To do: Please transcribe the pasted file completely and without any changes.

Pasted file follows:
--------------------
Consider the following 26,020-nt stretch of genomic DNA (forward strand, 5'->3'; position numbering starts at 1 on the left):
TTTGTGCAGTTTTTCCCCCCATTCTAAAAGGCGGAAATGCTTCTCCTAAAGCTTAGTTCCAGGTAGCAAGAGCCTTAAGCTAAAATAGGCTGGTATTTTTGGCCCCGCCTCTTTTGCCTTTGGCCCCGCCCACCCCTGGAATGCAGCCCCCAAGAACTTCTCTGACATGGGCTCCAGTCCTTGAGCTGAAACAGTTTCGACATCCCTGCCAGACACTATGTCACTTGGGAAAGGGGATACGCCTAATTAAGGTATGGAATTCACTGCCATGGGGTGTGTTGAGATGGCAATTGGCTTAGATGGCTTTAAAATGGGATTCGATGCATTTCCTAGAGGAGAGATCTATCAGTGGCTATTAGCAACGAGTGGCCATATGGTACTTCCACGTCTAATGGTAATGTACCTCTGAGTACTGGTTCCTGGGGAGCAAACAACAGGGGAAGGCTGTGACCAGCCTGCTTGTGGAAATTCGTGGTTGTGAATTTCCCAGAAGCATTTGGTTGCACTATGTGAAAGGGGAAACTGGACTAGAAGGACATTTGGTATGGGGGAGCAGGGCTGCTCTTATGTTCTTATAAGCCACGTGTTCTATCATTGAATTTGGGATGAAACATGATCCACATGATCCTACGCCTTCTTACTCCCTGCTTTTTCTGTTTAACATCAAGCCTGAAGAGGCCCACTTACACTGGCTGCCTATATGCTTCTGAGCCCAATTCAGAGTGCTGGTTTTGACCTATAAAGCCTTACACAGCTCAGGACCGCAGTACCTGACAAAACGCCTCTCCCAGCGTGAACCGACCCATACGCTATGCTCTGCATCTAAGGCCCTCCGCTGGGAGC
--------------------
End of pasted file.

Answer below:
Consider the following 26,020-nt stretch of genomic DNA (forward strand, 5'->3'; position numbering starts at 1 on the left):
TTTGTGCAGTTTTTCCCCCCATTCTAAAAGGCGGAAATGCTTCTCCTAAAGCTTAGTTCCAGGTAGCAAGAGCCTTAAGCTAAAATAGGCTGGTATTTTTGGCCCCGCCTCTTTTGCCTTTGGCCCCGCCCACCCCTGGAATGCAGCCCCCAAGAACTTCTCTGACATGGGCTCCAGTCCTTGAGCTGAAACAGTTTCGACATCCCTGCCAGACACTATGTCACTTGGGAAAGGGGATACGCCTAATTAAGGTATGGAATTCACTGCCATGGGGTGTGTTGAGATGGCAATTGGCTTAGATGGCTTTAAAATGGGATTCGATGCATTTCCTAGAGGAGAGATCTATCAGTGGCTATTAGCAACGAGTGGCCATATGGTACTTCCACGTCTAATGGTAATGTACCTCTGAGTACTGGTTCCTGGGGAGCAAACAACAGGGGAAGGCTGTGACCAGCCTGCTTGTGGAAATTCGTGGTTGTGAATTTCCCAGAAGCATTTGGTTGCACTATGTGAAAGGGGAAACTGGACTAGAAGGACATTTGGTATGGGGGAGCAGGGCTGCTCTTATGTTCTTATAAGCCACGTGTTCTATCATTGAATTTGGGATGAAACATGATCCACATGATCCTACGCCTTCTTACTCCCTGCTTTTTCTGTTTAACATCAAGCCTGAAGAGGCCCACTTACACTGGCTGCCTATATGCTTCTGAGCCCAATTCAGAGTGCTGGTTTTGACCTATAAAGCCTTACACAGCTCAGGACCGCAGTACCTGACAAAACGCCTCTCCCAGCGTGAACCGACCCATACGCTATGCTCTGCATCTAAGGCCCTCCGCTGGGAGC